After the recent opening of savings and credit unions, local farmers in some communities started outdoing each other with their deposits, whereas livestock dealers and craftsmen often had to wait years – and with much fuss at that – to get back their rightful principal without interest. How often did moneylenders hear the following: “If you can’t lend money, then just close your business.” Here, one example is worth mentioning: A farmer owed several hundred marks to a livestock dealer for livestock delivered. One day, outside that same dealer’s house, the same farmer asked the dealer to make change for a twenty-mark piece. The dealer could only come up with 18 marks in change and asked the farmer to go to his house and request the remaining two marks. The farmer did not do so, however. Instead, a few days later, amidst a flurry of traffic and activity, he publicly demanded the return of his balance, asserting that “A man just can’t ever get his money back from you wicked Jews.”
With respect to business transactions involving livestock, I probably had more dealings with Jews in the Palatinate than the rest of my colleagues. I was usually given preferential treatment, since I was the best at evaluating their goods. I was always very keen on obtaining Palatinate stock. For instance, for nearly 25 years, until I closed my business, I dealt with the brothers Hayum in Erbach and Hayum in Ockelheim almost on a weekly basis, without ever so much as an inappropriate word being said on either side, despite the fact that trading could be very tough when the business cycle experienced abrupt changes. We had mutual respect, and we were both content with what we earned.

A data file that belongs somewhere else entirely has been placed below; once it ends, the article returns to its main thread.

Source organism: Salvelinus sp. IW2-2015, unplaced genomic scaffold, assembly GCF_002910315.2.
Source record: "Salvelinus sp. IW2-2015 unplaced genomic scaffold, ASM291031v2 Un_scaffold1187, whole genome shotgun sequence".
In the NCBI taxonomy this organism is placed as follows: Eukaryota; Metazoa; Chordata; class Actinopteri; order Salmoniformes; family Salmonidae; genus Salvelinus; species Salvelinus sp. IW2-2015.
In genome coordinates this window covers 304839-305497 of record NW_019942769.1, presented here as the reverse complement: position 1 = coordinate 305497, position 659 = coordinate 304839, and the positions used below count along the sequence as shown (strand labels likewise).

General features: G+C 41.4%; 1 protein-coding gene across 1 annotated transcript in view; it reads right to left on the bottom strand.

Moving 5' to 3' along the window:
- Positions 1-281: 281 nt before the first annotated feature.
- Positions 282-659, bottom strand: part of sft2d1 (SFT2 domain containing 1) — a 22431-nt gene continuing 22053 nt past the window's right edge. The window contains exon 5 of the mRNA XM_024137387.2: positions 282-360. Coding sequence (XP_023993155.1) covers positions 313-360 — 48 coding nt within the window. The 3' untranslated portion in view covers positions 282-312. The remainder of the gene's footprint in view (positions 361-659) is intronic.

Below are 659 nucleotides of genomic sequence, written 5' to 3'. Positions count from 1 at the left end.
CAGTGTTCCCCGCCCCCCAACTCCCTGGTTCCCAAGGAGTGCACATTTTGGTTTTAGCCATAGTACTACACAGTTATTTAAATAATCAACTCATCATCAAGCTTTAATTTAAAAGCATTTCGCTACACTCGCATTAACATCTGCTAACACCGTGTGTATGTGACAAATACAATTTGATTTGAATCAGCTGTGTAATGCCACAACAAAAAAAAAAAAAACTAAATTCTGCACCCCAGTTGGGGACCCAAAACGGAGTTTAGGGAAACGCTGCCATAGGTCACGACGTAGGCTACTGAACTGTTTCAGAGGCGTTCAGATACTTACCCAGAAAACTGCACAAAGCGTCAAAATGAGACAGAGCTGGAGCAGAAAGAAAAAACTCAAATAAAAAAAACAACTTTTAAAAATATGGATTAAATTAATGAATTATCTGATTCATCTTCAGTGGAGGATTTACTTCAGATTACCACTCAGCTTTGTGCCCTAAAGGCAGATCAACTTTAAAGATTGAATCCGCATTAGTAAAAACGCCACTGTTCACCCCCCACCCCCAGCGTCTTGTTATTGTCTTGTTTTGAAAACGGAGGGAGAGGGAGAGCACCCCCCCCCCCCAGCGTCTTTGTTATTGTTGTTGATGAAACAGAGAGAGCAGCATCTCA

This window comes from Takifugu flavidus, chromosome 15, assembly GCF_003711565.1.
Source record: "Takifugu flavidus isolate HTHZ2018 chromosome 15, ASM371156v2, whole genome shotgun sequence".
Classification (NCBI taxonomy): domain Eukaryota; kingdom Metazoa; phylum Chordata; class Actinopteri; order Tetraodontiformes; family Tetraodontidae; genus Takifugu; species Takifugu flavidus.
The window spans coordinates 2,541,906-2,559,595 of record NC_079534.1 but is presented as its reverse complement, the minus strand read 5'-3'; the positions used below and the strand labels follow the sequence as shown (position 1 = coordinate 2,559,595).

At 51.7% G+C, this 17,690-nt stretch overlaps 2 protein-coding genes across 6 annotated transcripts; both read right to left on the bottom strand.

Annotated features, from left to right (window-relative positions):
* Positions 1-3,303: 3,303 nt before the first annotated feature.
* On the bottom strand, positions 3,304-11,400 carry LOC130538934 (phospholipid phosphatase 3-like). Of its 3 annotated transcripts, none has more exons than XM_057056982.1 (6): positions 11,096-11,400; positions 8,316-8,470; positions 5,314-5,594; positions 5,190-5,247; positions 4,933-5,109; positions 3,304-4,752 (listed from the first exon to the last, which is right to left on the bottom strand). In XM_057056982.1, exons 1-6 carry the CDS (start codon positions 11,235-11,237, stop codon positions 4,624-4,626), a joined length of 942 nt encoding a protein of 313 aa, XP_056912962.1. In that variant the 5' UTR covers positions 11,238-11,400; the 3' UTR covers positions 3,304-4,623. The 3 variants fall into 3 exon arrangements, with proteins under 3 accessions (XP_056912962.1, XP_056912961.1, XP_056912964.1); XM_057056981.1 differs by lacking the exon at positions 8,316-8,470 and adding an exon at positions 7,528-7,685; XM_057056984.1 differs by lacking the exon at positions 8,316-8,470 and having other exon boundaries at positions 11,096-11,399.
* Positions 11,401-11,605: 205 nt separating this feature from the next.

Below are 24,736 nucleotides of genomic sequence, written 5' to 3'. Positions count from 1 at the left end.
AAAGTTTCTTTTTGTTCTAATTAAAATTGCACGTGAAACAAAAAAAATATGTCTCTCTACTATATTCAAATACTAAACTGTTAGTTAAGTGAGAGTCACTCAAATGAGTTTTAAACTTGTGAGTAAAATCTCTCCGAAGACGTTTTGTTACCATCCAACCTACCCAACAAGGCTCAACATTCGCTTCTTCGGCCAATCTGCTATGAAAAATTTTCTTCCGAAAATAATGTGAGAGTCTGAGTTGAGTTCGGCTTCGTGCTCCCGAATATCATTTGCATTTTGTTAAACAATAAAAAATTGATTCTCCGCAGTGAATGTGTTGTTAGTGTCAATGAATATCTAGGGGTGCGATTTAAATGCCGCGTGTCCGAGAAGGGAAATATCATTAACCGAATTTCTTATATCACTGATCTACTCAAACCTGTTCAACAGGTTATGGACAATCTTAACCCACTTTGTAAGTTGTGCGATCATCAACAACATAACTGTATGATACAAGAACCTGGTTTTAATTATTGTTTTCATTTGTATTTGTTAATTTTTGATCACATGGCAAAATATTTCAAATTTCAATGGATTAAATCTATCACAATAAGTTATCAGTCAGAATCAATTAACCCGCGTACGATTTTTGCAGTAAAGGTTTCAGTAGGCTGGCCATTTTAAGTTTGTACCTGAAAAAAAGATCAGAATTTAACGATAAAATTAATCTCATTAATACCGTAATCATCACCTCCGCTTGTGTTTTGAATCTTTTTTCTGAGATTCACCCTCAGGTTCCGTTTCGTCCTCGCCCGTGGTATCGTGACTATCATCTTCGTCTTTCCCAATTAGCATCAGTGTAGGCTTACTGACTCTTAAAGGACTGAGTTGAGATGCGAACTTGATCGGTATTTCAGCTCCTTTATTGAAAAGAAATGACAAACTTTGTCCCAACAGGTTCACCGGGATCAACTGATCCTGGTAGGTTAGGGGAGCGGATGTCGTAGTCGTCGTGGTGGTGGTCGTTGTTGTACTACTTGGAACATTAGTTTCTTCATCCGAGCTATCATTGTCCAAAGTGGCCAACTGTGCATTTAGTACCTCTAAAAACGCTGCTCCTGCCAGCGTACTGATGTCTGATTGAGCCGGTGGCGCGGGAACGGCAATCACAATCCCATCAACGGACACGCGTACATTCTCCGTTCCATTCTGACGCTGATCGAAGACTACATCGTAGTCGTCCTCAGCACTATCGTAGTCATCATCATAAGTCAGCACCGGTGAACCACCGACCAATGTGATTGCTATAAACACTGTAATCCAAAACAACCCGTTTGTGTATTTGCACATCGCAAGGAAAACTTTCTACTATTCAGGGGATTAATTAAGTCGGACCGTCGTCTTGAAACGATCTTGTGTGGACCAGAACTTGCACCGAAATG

Source: Bernhard Gottron, Erlebtes und Erlauschtes aus dem Mainzer Metzgergewerbe im 19. Jahrhundert [Things Experienced and Overheard in the Butchering Industry in Mainz in the 19th Century], Mainz, 1926, pp. 32ff.
Original German text reprinted in Werner Pöls, ed.,
Deutsche Sozialgeschichte 1815-1870. Ein historisches Lesebuch [German Social History 1815-1870: A Historical Reader], 4th ed. Munich: Beck, 1988, pp. 70-73.
Translation: Erwin Fink